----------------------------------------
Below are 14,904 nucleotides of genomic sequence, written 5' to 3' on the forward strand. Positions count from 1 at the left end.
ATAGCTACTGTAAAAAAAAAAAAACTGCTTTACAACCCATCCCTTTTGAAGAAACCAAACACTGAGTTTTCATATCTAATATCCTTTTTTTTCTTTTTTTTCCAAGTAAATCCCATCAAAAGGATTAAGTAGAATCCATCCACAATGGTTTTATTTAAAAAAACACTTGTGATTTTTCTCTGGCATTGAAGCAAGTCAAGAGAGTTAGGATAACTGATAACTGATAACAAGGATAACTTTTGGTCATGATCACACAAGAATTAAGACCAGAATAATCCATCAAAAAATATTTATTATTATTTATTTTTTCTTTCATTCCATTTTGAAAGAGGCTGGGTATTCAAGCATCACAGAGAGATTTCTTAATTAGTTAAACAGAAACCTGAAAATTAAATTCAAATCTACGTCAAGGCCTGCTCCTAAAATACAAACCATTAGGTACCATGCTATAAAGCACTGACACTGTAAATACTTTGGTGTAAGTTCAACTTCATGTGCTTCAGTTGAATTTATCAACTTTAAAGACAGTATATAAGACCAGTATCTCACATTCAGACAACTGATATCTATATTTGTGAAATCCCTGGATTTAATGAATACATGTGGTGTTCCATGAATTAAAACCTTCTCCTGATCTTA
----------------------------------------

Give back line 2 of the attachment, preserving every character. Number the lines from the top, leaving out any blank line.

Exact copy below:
ATAGCTACTGTAAAAAAAAAAAAACTGCTTTACAACCCATCCCTTTTGAAGAAACCAAACACTGAGTTTTCATATCTAATATCCTTTTTTTTCTTTTTTTTCCAAGTAAATCCCATCAAAAGGATTAAGTAGAATCCATCCACAATGGTTTTATTTAAAAAAACACTTGTGATTTTTCTCTGGCATTGAAGCAAGTCAAGAGAGTTAGGATAACTGATAACTGATAACAAGGATAACTTTTGGTCATGATCACACAAGAATTAAGACCAGAATAATCCATCAAAAAATATTTATTATTATTTATTTTTTCTTTCATTCCATTTTGAAAGAGGCTGGGTATTCAAGCATCACAGAGAGATTTCTTAATTAGTTAAACAGAAACCTGAAAATTAAATTCAAATCTACGTCAAGGCCTGCTCCTAAAATACAAACCATTAGGTACCATGCTATAAAGCACTGACACTGTAAATACTTTGGTGTAAGTTCAACTTCATGTGCTTCAGTTGAATTTATCAACTTTAAAGACAGTATATAAGACCAGTATCTCACATTCAGACAACTGATATCTATATTTGTGAAATCCCTGGATTTAATGAATACATGTGGTGTTCCATGAATTAAAACCTTCTCCTGATCTTA